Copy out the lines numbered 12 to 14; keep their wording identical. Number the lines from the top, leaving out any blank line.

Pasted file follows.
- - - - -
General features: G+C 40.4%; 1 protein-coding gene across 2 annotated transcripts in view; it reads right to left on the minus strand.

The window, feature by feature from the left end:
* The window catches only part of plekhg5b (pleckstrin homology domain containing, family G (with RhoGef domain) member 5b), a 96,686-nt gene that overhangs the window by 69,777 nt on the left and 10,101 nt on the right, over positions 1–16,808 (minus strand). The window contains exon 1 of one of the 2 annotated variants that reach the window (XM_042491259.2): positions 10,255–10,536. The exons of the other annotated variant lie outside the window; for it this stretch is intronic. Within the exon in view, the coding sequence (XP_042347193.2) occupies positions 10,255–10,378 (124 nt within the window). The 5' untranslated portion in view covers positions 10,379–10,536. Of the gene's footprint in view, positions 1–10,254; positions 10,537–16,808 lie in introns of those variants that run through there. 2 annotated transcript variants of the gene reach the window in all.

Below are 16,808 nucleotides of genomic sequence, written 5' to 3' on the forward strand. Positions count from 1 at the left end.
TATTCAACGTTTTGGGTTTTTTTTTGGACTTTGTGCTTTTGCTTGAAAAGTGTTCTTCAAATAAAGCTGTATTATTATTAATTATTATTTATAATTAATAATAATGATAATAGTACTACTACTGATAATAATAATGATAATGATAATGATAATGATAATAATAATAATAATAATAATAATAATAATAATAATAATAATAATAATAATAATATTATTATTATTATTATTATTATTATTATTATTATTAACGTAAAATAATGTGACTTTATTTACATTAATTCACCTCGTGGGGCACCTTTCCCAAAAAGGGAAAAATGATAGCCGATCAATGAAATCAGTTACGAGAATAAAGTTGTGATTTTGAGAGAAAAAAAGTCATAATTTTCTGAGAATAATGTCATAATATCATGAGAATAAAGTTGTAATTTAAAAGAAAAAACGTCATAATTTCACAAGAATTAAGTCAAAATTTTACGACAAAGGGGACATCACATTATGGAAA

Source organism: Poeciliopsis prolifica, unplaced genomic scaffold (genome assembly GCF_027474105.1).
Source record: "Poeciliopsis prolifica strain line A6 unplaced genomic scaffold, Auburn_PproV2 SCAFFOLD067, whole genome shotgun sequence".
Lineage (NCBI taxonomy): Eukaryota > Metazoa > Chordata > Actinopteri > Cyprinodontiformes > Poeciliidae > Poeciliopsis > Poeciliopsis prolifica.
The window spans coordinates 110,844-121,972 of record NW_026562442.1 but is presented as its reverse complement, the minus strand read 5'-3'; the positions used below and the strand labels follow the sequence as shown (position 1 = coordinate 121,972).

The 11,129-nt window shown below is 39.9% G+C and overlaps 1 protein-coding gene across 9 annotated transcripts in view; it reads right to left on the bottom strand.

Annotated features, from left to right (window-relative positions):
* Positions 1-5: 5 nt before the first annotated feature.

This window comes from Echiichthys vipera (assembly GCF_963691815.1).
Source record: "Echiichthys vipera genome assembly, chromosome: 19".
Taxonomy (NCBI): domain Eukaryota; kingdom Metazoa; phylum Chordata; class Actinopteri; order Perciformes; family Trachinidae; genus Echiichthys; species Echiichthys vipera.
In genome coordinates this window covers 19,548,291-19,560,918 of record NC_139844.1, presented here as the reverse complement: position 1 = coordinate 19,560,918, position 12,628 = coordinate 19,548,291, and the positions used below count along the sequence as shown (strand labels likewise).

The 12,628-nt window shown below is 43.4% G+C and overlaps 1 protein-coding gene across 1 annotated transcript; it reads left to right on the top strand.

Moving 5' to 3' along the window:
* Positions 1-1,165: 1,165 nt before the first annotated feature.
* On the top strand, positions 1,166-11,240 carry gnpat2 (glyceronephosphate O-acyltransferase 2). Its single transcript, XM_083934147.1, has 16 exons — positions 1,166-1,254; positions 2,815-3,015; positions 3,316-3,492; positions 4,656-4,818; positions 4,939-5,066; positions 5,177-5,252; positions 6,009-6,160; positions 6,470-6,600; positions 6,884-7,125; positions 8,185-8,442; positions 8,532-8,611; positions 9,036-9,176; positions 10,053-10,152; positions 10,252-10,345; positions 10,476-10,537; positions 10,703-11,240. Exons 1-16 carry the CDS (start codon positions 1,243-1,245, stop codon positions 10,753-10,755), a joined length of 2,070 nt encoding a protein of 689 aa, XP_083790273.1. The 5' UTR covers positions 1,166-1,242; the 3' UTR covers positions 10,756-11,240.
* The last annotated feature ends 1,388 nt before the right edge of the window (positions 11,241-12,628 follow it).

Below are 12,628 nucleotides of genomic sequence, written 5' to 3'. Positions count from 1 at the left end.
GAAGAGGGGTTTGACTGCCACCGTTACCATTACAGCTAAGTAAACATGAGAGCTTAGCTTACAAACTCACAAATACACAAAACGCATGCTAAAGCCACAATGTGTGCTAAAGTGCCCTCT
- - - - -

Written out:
* Positions 1-5: 5 nt before the first annotated feature.

This window comes from Echiichthys vipera (assembly GCF_963691815.1).
Source record: "Echiichthys vipera genome assembly, chromosome: 19".